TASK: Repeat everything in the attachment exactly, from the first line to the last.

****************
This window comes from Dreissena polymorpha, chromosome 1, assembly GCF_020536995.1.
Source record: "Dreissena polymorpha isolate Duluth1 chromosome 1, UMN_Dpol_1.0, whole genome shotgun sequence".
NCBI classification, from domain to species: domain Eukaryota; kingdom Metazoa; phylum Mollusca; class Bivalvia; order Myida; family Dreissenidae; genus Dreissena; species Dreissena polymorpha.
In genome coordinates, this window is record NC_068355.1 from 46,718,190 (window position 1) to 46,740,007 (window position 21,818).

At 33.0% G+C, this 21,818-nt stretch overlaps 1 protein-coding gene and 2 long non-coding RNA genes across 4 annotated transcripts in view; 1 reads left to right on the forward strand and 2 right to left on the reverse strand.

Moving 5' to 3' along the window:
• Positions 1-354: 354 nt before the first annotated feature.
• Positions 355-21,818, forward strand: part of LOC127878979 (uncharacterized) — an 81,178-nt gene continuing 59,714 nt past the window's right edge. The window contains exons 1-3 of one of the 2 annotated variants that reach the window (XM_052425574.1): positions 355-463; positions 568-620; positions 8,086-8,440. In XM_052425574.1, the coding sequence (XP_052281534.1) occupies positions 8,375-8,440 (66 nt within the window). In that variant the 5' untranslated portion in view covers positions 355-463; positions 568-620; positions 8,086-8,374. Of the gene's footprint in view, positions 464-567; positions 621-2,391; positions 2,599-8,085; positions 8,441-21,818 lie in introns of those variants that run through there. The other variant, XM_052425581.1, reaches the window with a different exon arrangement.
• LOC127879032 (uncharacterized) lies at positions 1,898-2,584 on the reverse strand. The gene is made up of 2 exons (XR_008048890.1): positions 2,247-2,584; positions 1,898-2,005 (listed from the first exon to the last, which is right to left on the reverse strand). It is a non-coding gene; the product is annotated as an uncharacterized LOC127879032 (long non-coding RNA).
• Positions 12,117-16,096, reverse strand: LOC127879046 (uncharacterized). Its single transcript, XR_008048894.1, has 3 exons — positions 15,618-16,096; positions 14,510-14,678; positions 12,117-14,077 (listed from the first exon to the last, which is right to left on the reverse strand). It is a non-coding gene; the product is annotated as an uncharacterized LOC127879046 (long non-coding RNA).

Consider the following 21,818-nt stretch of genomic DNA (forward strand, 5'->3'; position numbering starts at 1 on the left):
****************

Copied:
This window comes from Dreissena polymorpha, chromosome 1, assembly GCF_020536995.1.
Source record: "Dreissena polymorpha isolate Duluth1 chromosome 1, UMN_Dpol_1.0, whole genome shotgun sequence".
NCBI classification, from domain to species: domain Eukaryota; kingdom Metazoa; phylum Mollusca; class Bivalvia; order Myida; family Dreissenidae; genus Dreissena; species Dreissena polymorpha.
In genome coordinates, this window is record NC_068355.1 from 46,718,190 (window position 1) to 46,740,007 (window position 21,818).

At 33.0% G+C, this 21,818-nt stretch overlaps 1 protein-coding gene and 2 long non-coding RNA genes across 4 annotated transcripts in view; 1 reads left to right on the forward strand and 2 right to left on the reverse strand.

Moving 5' to 3' along the window:
• Positions 1-354: 354 nt before the first annotated feature.
• Positions 355-21,818, forward strand: part of LOC127878979 (uncharacterized) — an 81,178-nt gene continuing 59,714 nt past the window's right edge. The window contains exons 1-3 of one of the 2 annotated variants that reach the window (XM_052425574.1): positions 355-463; positions 568-620; positions 8,086-8,440. In XM_052425574.1, the coding sequence (XP_052281534.1) occupies positions 8,375-8,440 (66 nt within the window). In that variant the 5' untranslated portion in view covers positions 355-463; positions 568-620; positions 8,086-8,374. Of the gene's footprint in view, positions 464-567; positions 621-2,391; positions 2,599-8,085; positions 8,441-21,818 lie in introns of those variants that run through there. The other variant, XM_052425581.1, reaches the window with a different exon arrangement.
• LOC127879032 (uncharacterized) lies at positions 1,898-2,584 on the reverse strand. The gene is made up of 2 exons (XR_008048890.1): positions 2,247-2,584; positions 1,898-2,005 (listed from the first exon to the last, which is right to left on the reverse strand). It is a non-coding gene; the product is annotated as an uncharacterized LOC127879032 (long non-coding RNA).
• Positions 12,117-16,096, reverse strand: LOC127879046 (uncharacterized). Its single transcript, XR_008048894.1, has 3 exons — positions 15,618-16,096; positions 14,510-14,678; positions 12,117-14,077 (listed from the first exon to the last, which is right to left on the reverse strand). It is a non-coding gene; the product is annotated as an uncharacterized LOC127879046 (long non-coding RNA).

Consider the following 21,818-nt stretch of genomic DNA (forward strand, 5'->3'; position numbering starts at 1 on the left):